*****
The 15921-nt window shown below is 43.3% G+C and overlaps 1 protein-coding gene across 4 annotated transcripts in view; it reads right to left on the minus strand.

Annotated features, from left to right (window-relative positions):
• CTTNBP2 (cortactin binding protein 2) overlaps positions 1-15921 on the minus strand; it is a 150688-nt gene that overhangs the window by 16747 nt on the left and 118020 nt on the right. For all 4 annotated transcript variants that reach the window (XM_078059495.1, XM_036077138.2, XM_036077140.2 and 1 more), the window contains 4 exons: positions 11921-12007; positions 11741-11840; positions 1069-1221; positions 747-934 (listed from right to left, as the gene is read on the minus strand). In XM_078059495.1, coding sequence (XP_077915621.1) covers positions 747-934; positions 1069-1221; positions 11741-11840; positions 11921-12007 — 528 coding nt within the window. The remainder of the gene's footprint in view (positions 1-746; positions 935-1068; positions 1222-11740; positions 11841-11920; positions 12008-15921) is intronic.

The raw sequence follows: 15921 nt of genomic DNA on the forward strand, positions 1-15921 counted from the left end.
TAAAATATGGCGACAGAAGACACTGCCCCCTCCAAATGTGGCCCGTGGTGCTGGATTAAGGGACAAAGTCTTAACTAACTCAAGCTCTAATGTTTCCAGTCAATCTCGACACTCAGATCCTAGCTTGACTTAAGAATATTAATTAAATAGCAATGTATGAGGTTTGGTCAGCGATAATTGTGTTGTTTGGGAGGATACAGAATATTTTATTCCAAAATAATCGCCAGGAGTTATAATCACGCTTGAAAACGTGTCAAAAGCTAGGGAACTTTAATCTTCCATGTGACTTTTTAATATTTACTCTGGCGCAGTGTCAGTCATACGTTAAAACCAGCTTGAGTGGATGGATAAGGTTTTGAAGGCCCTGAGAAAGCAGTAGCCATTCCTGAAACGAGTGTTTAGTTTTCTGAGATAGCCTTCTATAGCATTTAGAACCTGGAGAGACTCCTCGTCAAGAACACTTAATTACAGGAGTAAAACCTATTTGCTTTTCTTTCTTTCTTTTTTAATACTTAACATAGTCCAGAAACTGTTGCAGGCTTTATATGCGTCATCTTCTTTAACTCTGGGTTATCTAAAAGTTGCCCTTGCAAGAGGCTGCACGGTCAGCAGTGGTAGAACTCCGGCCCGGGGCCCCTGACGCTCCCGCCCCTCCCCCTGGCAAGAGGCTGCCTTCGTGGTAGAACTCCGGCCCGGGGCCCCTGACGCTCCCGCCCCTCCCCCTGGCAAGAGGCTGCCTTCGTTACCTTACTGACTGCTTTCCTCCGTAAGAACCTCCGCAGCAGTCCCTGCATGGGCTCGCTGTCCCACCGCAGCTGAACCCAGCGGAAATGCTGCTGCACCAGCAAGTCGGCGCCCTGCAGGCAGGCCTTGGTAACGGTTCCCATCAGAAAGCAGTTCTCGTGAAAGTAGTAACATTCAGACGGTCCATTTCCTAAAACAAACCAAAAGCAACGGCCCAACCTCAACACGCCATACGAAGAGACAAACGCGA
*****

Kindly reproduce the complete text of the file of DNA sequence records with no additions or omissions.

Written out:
The 15921-nt window shown below is 43.3% G+C and overlaps 1 protein-coding gene across 4 annotated transcripts in view; it reads right to left on the minus strand.

Annotated features, from left to right (window-relative positions):
• CTTNBP2 (cortactin binding protein 2) overlaps positions 1-15921 on the minus strand; it is a 150688-nt gene that overhangs the window by 16747 nt on the left and 118020 nt on the right. For all 4 annotated transcript variants that reach the window (XM_078059495.1, XM_036077138.2, XM_036077140.2 and 1 more), the window contains 4 exons: positions 11921-12007; positions 11741-11840; positions 1069-1221; positions 747-934 (listed from right to left, as the gene is read on the minus strand). In XM_078059495.1, coding sequence (XP_077915621.1) covers positions 747-934; positions 1069-1221; positions 11741-11840; positions 11921-12007 — 528 coding nt within the window. The remainder of the gene's footprint in view (positions 1-746; positions 935-1068; positions 1222-11740; positions 11841-11920; positions 12008-15921) is intronic.

The raw sequence follows: 15921 nt of genomic DNA on the forward strand, positions 1-15921 counted from the left end.
TAAAATATGGCGACAGAAGACACTGCCCCCTCCAAATGTGGCCCGTGGTGCTGGATTAAGGGACAAAGTCTTAACTAACTCAAGCTCTAATGTTTCCAGTCAATCTCGACACTCAGATCCTAGCTTGACTTAAGAATATTAATTAAATAGCAATGTATGAGGTTTGGTCAGCGATAATTGTGTTGTTTGGGAGGATACAGAATATTTTATTCCAAAATAATCGCCAGGAGTTATAATCACGCTTGAAAACGTGTCAAAAGCTAGGGAACTTTAATCTTCCATGTGACTTTTTAATATTTACTCTGGCGCAGTGTCAGTCATACGTTAAAACCAGCTTGAGTGGATGGATAAGGTTTTGAAGGCCCTGAGAAAGCAGTAGCCATTCCTGAAACGAGTGTTTAGTTTTCTGAGATAGCCTTCTATAGCATTTAGAACCTGGAGAGACTCCTCGTCAAGAACACTTAATTACAGGAGTAAAACCTATTTGCTTTTCTTTCTTTCTTTTTTAATACTTAACATAGTCCAGAAACTGTTGCAGGCTTTATATGCGTCATCTTCTTTAACTCTGGGTTATCTAAAAGTTGCCCTTGCAAGAGGCTGCACGGTCAGCAGTGGTAGAACTCCGGCCCGGGGCCCCTGACGCTCCCGCCCCTCCCCCTGGCAAGAGGCTGCCTTCGTGGTAGAACTCCGGCCCGGGGCCCCTGACGCTCCCGCCCCTCCCCCTGGCAAGAGGCTGCCTTCGTTACCTTACTGACTGCTTTCCTCCGTAAGAACCTCCGCAGCAGTCCCTGCATGGGCTCGCTGTCCCACCGCAGCTGAACCCAGCGGAAATGCTGCTGCACCAGCAAGTCGGCGCCCTGCAGGCAGGCCTTGGTAACGGTTCCCATCAGAAAGCAGTTCTCGTGAAAGTAGTAACATTCAGACGGTCCATTTCCTAAAACAAACCAAAAGCAACGGCCCAACCTCAACACGCCATACGAAGAGACAAACGCGA